• Therefore we assert that human society has a collective duty to protect and maintain local and planetary ecosystems. We see a religious duty to pursue this work in our own lives, and in public policy, as we are able.

5: Duty to our Fellow-Humans
• We assert the individual sovereignty, as equally-noble spirits, of every mortal born. While fate and strength may set us all in our several places, we find no spiritual cause to see greater merit in one human ethnic clan, lineage, gender-group, or circumstance than in another. Individuals rise and fall according to our fates, and our heritage or biology need not be our destiny.
• We assert that it is contrary to harmony and beauty to grant privilege to one sort of human, or place restriction on another, based on the fate of their birth.

• Especially we hold that the gods and spirits are unconcerned with the family, ethnic, or gender heritage of their worshipers. Those who assert such things deform the truth.
• Therefore we welcome to the Hearth of Kinship and the Fire of Worship all who come with a guest’s heart, regardless of ethnic or gender presentation. We affirm a core of relationship with all humans.

6: Duty to the Gods and Spirits
• We perceive the divine in and as the uncountable beings of myth and lore, from the Ancient First Ones to the nearest garden-spirit. These beings great and small entwine in the webs of spiritual ecosystems.
• As ‘religion’ it is our work to help establish and maintain the relationships between mortals and the spirits. Therefore it is our religious duty and right to perform ceremonies of worship and spiritual craft, as our traditions teach.
• In this we claim all the customs and ways of those traditional religions; the raising of idols as presences of the divine; the establishment of Altars and Fires of Offering and worship; the honoring of the features and wonders of nature as the presence of the divine; the keeping of the Sacred Calendar, and the words and songs and deeds of ritual. Likewise we claim as part of holy tradition the practices of divination – sortilege, mediumship, and the seeking of omens; also the work of spiritual healing, and of spiritual methods of seeking luck, prosperity and blessing, which are often called ‘magic’.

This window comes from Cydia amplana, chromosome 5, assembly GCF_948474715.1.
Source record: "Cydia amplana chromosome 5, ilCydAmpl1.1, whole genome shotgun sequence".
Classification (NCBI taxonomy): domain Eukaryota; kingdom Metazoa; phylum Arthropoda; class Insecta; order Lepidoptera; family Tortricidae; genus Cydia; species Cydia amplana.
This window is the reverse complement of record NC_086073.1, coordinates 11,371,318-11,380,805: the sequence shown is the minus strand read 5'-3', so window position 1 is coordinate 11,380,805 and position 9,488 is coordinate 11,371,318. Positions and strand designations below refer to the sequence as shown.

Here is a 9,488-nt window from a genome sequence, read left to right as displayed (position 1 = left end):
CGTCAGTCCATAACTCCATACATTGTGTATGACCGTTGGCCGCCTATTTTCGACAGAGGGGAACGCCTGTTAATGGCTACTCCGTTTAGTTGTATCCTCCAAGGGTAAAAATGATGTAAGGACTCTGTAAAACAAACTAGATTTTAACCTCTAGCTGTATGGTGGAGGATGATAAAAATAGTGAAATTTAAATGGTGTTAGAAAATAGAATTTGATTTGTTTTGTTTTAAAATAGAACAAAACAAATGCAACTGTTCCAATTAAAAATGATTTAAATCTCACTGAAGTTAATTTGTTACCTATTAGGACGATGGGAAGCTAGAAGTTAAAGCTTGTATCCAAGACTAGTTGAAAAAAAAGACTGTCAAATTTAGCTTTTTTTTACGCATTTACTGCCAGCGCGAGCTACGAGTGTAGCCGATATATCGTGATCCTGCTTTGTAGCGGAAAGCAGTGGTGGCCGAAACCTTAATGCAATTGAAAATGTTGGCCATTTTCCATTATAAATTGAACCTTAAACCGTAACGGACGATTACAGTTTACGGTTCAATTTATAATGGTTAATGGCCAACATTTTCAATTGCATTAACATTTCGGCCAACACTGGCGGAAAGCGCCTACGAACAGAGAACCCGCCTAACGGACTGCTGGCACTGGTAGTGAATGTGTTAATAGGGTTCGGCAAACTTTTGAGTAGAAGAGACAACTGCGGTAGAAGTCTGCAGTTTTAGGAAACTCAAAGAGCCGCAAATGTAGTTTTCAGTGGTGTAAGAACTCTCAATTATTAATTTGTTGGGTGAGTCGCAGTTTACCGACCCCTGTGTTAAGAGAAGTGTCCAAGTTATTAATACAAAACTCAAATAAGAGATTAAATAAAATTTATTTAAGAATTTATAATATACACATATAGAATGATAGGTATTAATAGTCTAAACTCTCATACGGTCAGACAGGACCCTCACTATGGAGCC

II: Specifics

In light of these principles we claim these social and spiritual rights and duties of our religion, without disallowing any others which might reasonably follow from our premises:
• We assert the right to keep public and private rites of worship and offering without hindrance, and with the accommodation offered any religious body. This includes all the common works of religion – marriage, funeral, sacrament, and other personal-passages.
• We assert the right to make private spiritual services of the kind called divination and magic available to our folk and the community.

• We declare that every member of our society is kin, worthy of maintenance and the chance to contribute to the people’s good. We support societal effort to prevent and relieve disadvantage, hunger and want.
• We see that we, individually and collectively, owe the land the honor due a parent – to care for it as we would an aging Elder. We support careful restriction of commerce in service to those goals.
• We affirm the social equality of ‘queer’ sexual natures and gender non-conformity with the common norms. We affirm the value of personal sexual expression as greater than that of social conformity or regulation.

• We affirm reproductive autonomy and body sovereignty for all people. We support responsible reproductive planning for all people, and ready access to birth and pregnancy management for women and their doctors.
• We affirm the right to compose families and affection-groups as life and choice lead.

• Centrally we affirm both the sovereignty of individuals and the obligation of individuals toward the human collectives that sustain us, and likewise to the spiritual collectives existing in the worlds around us. Let us each keep our own flame, and come to the Fire of Sacrifice together.

1 comment:

Studio Mutiny said...


I'm commenting on behalf of Mutiny Studios. We're currently in the process of creating a video game that is largely inspired by Celtic Mythology. Our main character is a Druid.
We came across your song Gods & Dead & Mighty Sidhe and felt that it captured the essence of our game. It is actually why we are reaching out to you now. While we have done as much research as we can, we could really use someone with your knowledge and experience to talk to, as we want to make sure we are representing Druidism and Celtic Mythology as accurately as possible.

We hope you consider working with us, please do get in touch with us via our email: